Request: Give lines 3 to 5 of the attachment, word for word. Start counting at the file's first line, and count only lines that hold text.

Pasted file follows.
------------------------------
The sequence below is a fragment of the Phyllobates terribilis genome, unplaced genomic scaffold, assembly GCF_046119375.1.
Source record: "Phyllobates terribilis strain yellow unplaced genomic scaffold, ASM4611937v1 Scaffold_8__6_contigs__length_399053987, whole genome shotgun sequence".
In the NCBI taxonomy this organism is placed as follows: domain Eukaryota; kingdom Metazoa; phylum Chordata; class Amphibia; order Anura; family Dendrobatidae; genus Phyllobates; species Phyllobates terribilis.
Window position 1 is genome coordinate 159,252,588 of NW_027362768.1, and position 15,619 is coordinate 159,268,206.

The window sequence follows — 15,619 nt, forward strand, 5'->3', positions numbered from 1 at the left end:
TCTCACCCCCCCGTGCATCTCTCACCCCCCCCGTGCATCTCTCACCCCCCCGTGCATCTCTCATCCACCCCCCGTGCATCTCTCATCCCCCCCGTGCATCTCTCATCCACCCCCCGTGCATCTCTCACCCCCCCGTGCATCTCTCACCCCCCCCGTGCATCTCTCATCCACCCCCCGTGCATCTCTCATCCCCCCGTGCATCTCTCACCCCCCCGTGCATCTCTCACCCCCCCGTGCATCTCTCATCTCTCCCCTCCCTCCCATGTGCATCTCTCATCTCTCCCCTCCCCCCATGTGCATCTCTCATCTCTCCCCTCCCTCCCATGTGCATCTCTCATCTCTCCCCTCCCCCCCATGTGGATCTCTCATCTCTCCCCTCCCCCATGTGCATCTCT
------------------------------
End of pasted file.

In the NCBI taxonomy this organism is placed as follows: domain Eukaryota; kingdom Metazoa; phylum Chordata; class Amphibia; order Anura; family Dendrobatidae; genus Phyllobates; species Phyllobates terribilis.
Window position 1 is genome coordinate 159,252,588 of NW_027362768.1, and position 15,619 is coordinate 159,268,206.

The window sequence follows — 15,619 nt, forward strand, 5'->3', positions numbered from 1 at the left end: